© 1991

Immunology of Milk and the Neonate

  • Jiri Mestecky
  • Claudia Blair
  • Pearay L. Ogra

Part of the Advances in Experimental Medicine and Biology book series (AEMB, volume 310)

Table of contents

  1. Front Matter
    Pages i-xiii
  2. Breastfeeding and Maternal-Neonatal Interactions. Epidemiological Aspects of Breastfeeding

  3. Development of the Neonatal Immune System

    1. Mark G. Cleveland, Mary A. Bakos, Susan M. Hilton, Randall M. Goldblum
      Pages 41-49
    2. Itaru Moro, Ichiro Saito, Masatake Asano, Tomihisa Takahashi, Takashi Iwase
      Pages 51-57
    3. André Nahmias, Barbara Stoll, Ellen Hale, Chris Ibegbu, Harry Keyserling, Wendy Innis-Whitehouse et al.
      Pages 59-69
    4. Anthony R. Hayward, Jesse Groothuis
      Pages 71-76
    5. Demetris Kokinopoulos, Spyros Photopoulos, Natassa Varvarigou, Loanis Kafegidakis, Marietta Xanthou
      Pages 77-85
    6. Allan W. Cripps, Maree Gleeson, Robert L. Clancy
      Pages 87-92
  4. Function of Cytokines in the Development of the Immune System

    1. Armond S. Goldman, Helen E. Rudloff, Frank C. Schmalstieg
      Pages 93-97
    2. Otakar Koldovský, John Britton, Diane Davis, Thomas Davis, Judy Grimes, Wuyi Kong et al.
      Pages 99-105
    3. Shu-heh W. Chu, W. Allan Walker
      Pages 107-112
    4. Jerry R. McGhee, Kohtaro Fujihashi, Cummins Lue, Kenneth W. Beagley, Jiri Mestecky, Hiroshi Kiyono
      Pages 113-121
    5. Jiri Mestecky, Zina Moldoveanu, Shirley J. Prince, William H. Kutteh, Rose Kulhavy, Jerry R. McGhee et al.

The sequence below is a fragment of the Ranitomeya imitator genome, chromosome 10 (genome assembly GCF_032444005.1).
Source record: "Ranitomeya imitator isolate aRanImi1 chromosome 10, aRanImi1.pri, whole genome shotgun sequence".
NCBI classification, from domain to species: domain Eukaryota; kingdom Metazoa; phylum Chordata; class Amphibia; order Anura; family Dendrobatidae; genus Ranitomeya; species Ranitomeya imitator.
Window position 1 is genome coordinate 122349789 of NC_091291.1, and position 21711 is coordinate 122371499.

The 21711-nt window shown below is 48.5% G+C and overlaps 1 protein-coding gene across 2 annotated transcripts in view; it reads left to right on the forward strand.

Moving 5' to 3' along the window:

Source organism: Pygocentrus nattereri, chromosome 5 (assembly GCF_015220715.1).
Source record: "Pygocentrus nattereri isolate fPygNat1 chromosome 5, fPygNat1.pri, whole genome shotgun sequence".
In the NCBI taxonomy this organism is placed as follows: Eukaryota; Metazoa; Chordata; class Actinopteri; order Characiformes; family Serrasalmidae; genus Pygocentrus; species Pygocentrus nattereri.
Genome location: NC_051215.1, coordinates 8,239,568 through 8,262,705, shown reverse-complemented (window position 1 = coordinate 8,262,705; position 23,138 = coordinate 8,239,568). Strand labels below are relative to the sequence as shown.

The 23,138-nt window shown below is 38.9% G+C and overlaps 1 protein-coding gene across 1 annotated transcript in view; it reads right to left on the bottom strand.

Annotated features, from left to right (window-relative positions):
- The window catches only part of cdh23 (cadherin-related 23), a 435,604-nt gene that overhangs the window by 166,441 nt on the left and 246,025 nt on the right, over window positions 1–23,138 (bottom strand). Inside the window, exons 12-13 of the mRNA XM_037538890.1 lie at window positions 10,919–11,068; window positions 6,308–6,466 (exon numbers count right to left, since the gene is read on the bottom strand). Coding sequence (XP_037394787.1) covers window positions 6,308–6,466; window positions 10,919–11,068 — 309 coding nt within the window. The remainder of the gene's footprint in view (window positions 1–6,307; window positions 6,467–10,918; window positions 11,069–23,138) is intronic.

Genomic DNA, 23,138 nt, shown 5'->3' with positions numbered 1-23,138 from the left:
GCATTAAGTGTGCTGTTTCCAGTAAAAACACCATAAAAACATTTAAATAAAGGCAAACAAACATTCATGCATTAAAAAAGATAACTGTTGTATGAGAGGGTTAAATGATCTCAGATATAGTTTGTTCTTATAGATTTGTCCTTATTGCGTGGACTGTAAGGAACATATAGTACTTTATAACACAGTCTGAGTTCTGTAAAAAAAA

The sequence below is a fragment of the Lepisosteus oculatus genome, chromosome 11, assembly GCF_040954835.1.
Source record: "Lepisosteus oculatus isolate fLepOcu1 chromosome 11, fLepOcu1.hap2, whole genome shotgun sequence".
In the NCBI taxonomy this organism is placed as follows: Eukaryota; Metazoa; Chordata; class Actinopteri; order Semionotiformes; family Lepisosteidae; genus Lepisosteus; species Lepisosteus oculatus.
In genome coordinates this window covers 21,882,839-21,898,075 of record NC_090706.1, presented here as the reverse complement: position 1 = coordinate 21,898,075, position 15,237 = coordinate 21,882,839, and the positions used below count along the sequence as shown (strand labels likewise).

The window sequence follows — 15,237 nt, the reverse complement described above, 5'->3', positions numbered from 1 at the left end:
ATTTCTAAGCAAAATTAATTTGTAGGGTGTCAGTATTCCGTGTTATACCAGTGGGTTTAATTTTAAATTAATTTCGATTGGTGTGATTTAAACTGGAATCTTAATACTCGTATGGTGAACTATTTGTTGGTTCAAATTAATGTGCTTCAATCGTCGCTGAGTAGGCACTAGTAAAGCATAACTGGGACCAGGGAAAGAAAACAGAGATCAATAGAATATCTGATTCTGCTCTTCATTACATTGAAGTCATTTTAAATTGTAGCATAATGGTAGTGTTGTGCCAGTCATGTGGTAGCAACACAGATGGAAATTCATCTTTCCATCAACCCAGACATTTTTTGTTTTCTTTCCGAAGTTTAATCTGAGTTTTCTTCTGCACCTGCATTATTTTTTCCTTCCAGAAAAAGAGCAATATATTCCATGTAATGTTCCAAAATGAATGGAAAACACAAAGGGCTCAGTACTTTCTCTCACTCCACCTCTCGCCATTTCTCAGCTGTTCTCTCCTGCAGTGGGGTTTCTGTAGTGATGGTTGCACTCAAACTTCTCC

Pages 123-129
  5. Innate Immune Factors

    1. Kenneth M. Pruitt, Firoz Rahemtulla, Britta Månsson-Rahemtulla, David C. Baldone, George T. Laven
      Pages 137-144

About this book


In the course of history, humans have attempted to interrupt the physiological and psychological bond formed between a nursing mother and her child by substituting breastfeeding with artificial formulas. A growing body of evidence indicates that breast milk, quite apart from its unsurpassed nutritive value, contains a large number of substances that protect the offspring from common infectious agents and allergens and promote the maturation of the gastrointestinal tract and the immune system. In addition to well described milk antibodies and soluble mediators of innate immunity, milk cells and pluripotent secreted factors - cytokines - are currently in the forefront of extensive research with respect to their importance in milk immunology. The purpose of this conference was to critically evaluate the current state of our knowledge concerning the protective role of immune agents found in milk, to provide up-to-date information of milk factors with respect to their role in the maturation of immunological defense systems in the neonate, and to reassess the importance of breastfeeding in the prevention of allergies in formula-fed infants. We hope that the work presented by international participants will prompt many new ideas and stimulate further research in this important area. This conference was sponsored primarily by the National Institute of Child Health and Human Development, National Institutes of Health, Bethesda, MD. We would like to thank Drs. Sumner Yaffe and Delbert Dayton for their efforts with the organization, planning, and support of this conference.


Allergie antibody child cytokine cytokines development immune system immunology innate immunity nursing system

Editors and affiliations

  • Jiri Mestecky
    • 1
  • Claudia Blair
    • 2
  • Pearay L. Ogra
    • 3
  1. 1.University of Alabama at BirminghamBirminghamUSA
  2. 2.National Institutes of HealthBethesdaUSA
  3. 3.University of TexasGalvestonUSA

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